There is a new wave of communication tools, including blogs, wikis, and group messaging software (which, collectively, are called “Enterprise 2.0” within the enterprise and “Web 2.0” elsewhere) that allow for more spontaneous, knowledge-based collaboration. These new tools may well supplant other communication and knowledge management systems with their superior ability to capture tacit knowledge, best practices, and relevant experiences from throughout a company and make them readily available to more users. Only time will tell. (See References 1-5.)
In many ways, Enterprise 2.0 software is following the path already blazed by personal computing hardware. Personal computers diffused through the market back in the seventies and eighties, replacing legions of mainframes and mini-computers. This change empowered users and small company departments to purchase their own cheap machines, without the knowledge or approval of the IT “priesthood.” Although painful for IT at the time, this diffusion of technology wrought the personal computer revolution.
Enterprise 2.0 software places tremendous software and communications power into the hands of distributed users, who cannot easily be controlled by centralized IT policies. As Enterprise 2.0 tools evolve, IT governance and your notions of project failure must evolve as well.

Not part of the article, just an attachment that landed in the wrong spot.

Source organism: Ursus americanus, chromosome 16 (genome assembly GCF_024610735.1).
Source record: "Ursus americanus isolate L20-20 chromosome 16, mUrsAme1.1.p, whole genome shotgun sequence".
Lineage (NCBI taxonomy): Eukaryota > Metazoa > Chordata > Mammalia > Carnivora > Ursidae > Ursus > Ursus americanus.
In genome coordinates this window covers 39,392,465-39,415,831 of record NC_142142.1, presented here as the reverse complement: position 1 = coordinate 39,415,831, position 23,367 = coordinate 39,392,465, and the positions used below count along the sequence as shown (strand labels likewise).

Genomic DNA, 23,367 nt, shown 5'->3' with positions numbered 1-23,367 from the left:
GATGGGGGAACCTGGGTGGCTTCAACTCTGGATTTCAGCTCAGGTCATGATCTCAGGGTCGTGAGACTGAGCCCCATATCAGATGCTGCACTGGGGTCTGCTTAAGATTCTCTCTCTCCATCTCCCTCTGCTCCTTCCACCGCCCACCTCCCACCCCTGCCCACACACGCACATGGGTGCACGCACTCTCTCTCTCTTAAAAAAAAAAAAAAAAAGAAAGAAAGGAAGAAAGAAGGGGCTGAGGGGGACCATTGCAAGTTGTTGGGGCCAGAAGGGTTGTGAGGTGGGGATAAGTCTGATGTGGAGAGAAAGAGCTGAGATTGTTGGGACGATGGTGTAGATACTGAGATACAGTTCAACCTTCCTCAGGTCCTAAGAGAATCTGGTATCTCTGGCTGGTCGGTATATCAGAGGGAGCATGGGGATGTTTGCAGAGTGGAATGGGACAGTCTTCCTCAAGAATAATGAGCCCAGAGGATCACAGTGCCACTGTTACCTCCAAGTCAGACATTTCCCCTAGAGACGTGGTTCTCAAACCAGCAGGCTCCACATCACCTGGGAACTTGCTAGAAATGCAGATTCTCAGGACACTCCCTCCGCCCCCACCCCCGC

The resulting organizational communication patterns can lead to highly productive and highly collaborative environments by making both the practices of knowledge work and its outputs more visible.
To implement these new technologies, organizations must do the following:
- Create a receptive culture to prepare the way for new practices.
- Create a common platform to allow for a collaboration infrastructure.
- Plan an informal rollout of the technologies rather than a more formal procedural change.
- Secure managerial support and leadership.
Even when implanted and implemented well, these new technologies will certainly bring with them new challenges. These tools may well reduce management’s ability to exert unilateral control and to express some level of negativity. Whether a company’s leaders really want this to happen and will be able to resist the temptation to silence dissent is an open question. Leaders will have to play a delicate role if they want Enterprise 2.0 technologies to succeed.
Although Web 2.0 services have succeeded in luring millions of consumers, they haven’t had much to offer the vast world of business. Until now. Slowly but surely they’re scaling corporate walls.
For all its appeal to the young and the wired, Web 2.0 may end up making its greatest impact in business. And, that could usher in more changes in corporations, already in the throes of such tech-driven transformations as globalization and outsourcing. Indeed, what some are calling Enterprise 2.0 could flatten a raft of organizational boundaries—between managers and employees and between the company and its partners and customers.